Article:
Daily exercise can help people sleep, according to the National Institute of Neurological Disorders, but avoid workouts in the three hours before bed. "Try to get your exercise about five to six hours before going to bed,'' say the researchers. Regular physical activity, especially aerobic exercise, can help you fall asleep faster and make sleep more restful.

Behaviour therapy

Changing sleep-wake times, avoiding naps, engaging in a regular routine of exercise, and avoiding caffeine and nicotine within several hours of bedtime is important in treating circadian rhythm disorders and insomnia, according to the Mayo Clinic.


Relaxation, meditation, yoga, guided imagery, hypnosis, or biofeedback can break the vicious cycle of sleeplessness by decreasing feelings of anxiety about not being asleep, according to Maryland University researchers. "These therapies reduce the time it takes to fall asleep, increase total sleep time, and cut nightly awakenings."

Psychotherapy can be helpful in treating insomnia. Sleep therapy includes cognitive behaviour therapy which can deal with anxieties that may be stopping sleep and helps develop positive ideas about sleep.


A pineal gland hormone, melatonin is at its highest levels at night, and plays a key part regulating the body clock. A trial where the hormone is being used to treat children with insomnia is under way in Utrecht. It's based on the idea that the time at which melatonin production starts to increase plays a key role in the synchronisation of circadian rhythms.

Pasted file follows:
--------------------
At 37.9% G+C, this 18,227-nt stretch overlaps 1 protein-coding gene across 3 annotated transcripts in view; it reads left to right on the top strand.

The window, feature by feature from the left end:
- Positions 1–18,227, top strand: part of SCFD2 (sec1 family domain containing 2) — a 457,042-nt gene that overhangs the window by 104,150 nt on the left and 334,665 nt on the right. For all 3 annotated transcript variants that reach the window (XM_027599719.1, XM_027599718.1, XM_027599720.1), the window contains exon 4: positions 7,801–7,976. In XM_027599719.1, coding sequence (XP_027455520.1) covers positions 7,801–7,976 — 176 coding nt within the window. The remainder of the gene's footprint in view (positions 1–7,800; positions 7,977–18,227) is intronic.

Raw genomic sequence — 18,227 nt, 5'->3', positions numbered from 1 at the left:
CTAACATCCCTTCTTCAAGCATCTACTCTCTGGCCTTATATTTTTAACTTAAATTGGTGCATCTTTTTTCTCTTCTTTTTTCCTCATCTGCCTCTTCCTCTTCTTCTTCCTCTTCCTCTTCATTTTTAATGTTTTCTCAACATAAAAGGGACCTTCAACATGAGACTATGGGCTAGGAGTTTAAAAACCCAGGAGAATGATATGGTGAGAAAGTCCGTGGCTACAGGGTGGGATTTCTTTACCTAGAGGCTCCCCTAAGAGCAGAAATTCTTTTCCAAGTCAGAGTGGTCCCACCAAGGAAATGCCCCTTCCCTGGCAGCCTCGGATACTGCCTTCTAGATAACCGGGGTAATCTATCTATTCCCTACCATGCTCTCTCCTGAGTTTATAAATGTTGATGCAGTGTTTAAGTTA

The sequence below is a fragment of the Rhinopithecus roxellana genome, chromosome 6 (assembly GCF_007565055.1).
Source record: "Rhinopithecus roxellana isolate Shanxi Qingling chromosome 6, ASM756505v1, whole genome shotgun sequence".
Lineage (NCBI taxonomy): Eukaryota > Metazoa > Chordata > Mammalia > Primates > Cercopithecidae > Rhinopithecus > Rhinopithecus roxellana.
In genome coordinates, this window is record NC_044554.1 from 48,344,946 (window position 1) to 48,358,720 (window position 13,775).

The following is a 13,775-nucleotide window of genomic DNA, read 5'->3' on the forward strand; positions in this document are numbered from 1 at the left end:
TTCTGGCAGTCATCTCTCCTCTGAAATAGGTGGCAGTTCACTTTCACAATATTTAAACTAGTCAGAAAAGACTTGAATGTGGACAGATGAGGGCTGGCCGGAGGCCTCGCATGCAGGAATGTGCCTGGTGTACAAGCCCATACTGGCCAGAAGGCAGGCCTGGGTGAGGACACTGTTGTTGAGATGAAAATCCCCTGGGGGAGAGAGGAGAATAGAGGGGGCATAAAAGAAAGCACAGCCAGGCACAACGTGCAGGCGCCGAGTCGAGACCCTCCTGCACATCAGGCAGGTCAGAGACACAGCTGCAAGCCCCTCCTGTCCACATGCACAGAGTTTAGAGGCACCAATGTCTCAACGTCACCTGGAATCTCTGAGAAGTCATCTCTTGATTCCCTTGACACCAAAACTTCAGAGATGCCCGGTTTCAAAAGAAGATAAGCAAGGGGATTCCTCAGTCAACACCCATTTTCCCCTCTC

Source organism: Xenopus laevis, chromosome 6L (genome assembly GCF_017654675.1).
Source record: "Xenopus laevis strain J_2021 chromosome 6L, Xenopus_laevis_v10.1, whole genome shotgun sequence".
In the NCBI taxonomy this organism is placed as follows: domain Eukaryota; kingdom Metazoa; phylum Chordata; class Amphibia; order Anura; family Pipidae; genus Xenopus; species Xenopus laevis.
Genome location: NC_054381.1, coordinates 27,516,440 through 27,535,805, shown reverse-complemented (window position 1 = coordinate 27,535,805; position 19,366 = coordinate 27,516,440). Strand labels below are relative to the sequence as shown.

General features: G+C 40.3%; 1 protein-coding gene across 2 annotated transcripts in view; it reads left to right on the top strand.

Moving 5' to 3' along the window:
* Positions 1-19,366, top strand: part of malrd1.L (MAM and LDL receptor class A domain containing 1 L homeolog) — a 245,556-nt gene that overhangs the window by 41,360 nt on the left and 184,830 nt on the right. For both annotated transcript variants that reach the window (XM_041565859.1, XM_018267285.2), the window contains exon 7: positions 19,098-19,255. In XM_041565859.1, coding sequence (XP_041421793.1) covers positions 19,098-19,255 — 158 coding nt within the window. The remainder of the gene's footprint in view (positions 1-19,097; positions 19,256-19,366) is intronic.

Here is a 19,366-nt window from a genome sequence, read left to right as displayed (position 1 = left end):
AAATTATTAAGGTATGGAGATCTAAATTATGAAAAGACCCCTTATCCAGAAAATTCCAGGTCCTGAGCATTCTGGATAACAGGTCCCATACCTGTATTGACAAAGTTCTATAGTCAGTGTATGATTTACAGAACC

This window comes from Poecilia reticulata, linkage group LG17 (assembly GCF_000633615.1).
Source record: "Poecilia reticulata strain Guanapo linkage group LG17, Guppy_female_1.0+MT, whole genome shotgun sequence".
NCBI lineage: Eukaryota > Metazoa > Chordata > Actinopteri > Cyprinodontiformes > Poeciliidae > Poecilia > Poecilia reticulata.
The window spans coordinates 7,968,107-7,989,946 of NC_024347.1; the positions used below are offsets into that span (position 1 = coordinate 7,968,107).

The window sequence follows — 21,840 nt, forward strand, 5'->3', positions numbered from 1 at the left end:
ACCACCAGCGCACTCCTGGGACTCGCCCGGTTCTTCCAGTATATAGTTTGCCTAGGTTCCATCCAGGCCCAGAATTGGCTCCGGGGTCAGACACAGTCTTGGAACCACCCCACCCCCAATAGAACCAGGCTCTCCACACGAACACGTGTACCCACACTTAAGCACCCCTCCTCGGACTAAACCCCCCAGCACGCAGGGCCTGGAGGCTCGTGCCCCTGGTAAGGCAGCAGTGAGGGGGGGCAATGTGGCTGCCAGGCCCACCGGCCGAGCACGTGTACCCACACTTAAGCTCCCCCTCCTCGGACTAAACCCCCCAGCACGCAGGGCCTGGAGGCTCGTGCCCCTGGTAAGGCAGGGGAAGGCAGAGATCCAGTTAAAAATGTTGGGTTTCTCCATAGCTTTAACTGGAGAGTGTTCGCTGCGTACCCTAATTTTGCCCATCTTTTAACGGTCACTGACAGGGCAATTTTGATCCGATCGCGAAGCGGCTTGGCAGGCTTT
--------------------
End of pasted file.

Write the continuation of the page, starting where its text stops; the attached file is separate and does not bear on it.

Herbal remedies

The herb valerian may help with insomnia. Valerian acts as a mild sedative. Wild lettuce, passionflower, hops, Jamaica dogwood, lemon balm, lavender flowers, German chamomile, motherwort, gotu kola and skullcap are also used.


For sleep apnoea, there are positive airway masks where gently pressurised air is breathed in during sleep to stop the airways collapsing and preventing proper breathing. Devices that fit over the teeth can combat snoring, by pushing the lower jaw forward, improve breathing, and also stop teeth grinding.